Current Genetics

, Volume 65, Issue 2, pp 381–386 | Cite as

Intricate regulation on epigenetic stability of the subtelomeric heterochromatin and the centromeric chromatin in fission yeast

  • Min Lu
  • Xiangwei HeEmail author


In eukaryotes, the integrity of chromatin structure and organization is crucial to diverse key cellular processes from development to disease avoidance. To maintain the cell identity through mitotic cell generations, the genome (the genomic DNA sequence) as well as the epigenome (pertaining various forms of epigenetic information carriers, such as histone modifications, nucleosome positioning and the chromatin organization) is inherited with high fidelity. In comparison to the wealth of knowledge on genetic stability, we know much less on what may control the accuracy of epigenetic inheritance. In our recent work in the fission yeast Schizosaccharomyces pombe, by quantifying the epigenetic fidelity of CENP-A/Cnp1 or H3K9me2 nucleosome inheritance through cell divisions, we demonstrated that Ccp1, a homolog of histone chaperone Vps75 in budding yeast, participates in the modulation of centromeric nucleosomal epigenetic stability as well as proper heterochromatin organization. In this essay, we focus on discussing the uniquely high dynamicity of the subtelomeric heterochromatin regions and the complex mechanisms regulating epigenetic stability of centromeric chromatin.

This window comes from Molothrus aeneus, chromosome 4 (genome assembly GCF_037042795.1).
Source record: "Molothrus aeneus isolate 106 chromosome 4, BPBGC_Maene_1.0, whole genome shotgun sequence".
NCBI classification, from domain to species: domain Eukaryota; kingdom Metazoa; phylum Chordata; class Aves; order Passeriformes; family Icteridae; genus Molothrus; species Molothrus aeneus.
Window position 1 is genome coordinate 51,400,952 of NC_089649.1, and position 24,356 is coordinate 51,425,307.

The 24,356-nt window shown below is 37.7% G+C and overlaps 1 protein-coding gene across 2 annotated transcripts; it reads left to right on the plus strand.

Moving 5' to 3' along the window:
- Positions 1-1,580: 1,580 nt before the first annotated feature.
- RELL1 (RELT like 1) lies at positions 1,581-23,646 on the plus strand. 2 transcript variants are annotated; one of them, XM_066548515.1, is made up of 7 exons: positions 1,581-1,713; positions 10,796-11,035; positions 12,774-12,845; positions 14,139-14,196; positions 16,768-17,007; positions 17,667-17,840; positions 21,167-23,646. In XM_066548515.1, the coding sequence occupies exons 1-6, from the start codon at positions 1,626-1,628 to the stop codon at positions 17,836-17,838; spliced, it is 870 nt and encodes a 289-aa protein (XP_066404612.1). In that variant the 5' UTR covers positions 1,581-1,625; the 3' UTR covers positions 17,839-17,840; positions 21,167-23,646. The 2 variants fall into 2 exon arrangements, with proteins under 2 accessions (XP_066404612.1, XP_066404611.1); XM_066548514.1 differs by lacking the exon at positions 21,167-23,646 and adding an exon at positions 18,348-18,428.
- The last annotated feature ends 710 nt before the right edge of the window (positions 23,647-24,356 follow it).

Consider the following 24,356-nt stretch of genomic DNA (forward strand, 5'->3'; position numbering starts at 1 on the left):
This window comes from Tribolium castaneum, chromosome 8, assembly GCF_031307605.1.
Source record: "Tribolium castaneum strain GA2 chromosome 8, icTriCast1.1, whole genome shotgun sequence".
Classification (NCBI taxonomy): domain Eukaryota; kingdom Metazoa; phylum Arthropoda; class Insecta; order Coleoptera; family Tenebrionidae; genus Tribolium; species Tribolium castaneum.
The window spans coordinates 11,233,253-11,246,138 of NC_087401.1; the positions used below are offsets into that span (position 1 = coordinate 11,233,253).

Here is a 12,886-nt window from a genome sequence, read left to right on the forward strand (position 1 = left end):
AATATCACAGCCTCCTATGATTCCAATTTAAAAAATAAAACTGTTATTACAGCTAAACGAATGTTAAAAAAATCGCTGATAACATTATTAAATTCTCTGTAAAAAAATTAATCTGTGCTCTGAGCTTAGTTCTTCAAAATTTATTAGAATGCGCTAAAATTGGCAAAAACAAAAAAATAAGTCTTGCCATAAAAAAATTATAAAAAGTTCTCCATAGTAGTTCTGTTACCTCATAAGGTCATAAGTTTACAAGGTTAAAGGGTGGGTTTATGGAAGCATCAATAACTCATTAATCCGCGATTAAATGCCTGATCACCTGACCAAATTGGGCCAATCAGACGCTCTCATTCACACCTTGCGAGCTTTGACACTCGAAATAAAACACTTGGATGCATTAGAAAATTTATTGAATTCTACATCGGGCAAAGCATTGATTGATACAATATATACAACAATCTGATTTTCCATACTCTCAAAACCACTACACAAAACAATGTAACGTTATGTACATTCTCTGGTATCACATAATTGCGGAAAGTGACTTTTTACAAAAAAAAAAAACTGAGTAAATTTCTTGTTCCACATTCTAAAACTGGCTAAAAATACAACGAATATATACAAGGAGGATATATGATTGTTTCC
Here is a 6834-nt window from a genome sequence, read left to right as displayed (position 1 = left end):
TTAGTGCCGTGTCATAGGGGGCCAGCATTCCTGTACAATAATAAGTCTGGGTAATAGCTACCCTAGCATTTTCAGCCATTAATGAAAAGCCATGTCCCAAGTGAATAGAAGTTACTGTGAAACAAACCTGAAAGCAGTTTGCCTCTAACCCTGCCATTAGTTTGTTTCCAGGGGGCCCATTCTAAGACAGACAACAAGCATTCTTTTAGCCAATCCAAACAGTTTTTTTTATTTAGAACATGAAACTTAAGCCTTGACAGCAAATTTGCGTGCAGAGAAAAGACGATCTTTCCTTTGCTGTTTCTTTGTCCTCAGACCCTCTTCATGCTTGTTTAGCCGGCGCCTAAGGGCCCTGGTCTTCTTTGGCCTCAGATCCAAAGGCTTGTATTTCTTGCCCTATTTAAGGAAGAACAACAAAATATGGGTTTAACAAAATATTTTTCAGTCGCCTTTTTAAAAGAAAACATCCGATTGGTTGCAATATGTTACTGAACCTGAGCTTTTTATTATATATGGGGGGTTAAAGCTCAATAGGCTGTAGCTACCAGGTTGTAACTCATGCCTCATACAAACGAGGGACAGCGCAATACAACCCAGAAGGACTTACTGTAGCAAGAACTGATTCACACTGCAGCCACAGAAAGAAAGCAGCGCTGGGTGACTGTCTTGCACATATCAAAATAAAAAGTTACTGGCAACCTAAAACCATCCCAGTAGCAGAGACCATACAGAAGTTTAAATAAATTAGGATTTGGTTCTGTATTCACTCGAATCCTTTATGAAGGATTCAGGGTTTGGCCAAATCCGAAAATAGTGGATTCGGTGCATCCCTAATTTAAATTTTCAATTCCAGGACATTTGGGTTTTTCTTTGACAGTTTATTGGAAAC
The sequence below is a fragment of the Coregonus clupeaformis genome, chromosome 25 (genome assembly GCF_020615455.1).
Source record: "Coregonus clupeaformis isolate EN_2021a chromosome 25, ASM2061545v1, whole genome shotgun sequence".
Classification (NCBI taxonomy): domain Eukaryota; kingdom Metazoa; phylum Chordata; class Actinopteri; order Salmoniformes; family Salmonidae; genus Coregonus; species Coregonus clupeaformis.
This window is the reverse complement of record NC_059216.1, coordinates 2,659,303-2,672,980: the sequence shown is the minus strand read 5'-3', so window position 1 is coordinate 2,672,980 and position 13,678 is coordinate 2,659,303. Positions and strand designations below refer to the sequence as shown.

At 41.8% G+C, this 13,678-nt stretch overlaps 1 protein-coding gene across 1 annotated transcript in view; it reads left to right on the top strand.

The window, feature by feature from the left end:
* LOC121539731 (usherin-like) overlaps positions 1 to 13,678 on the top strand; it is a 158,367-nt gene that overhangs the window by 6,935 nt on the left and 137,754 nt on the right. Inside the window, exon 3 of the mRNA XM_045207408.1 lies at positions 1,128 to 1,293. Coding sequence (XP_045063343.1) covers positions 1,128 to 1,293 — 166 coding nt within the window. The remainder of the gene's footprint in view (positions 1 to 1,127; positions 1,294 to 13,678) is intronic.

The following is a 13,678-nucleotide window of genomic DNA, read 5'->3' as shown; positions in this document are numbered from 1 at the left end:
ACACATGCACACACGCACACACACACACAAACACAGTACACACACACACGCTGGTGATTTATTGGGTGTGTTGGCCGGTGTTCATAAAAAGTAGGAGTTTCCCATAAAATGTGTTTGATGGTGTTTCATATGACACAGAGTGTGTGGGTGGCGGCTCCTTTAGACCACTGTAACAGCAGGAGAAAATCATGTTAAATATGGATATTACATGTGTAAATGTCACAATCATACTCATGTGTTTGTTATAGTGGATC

Fission yeast Epigenetic stability H3K9me2 modification Subtelomeric heterochromatin CENP-A nucleosome Centromeric chromatin ChIP-seq 



M.L. and X.H. wrote the manuscript. This work is supported by National 973 Plan for Basic Research Grant 2015CB910602 and National Natural Science Foundation of China (NSFC) Grant 31628012 provided to X.H.

Compliance with ethical standards

Conflict of interest

The authors declare that they have no conflict of interest.


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Copyright information

© Springer-Verlag GmbH Germany, part of Springer Nature 2018

Authors and Affiliations

  1. 1.Life Sciences Institute and Innovation Center for Cell Signaling NetworkZhejiang UniversityHangzhouChina

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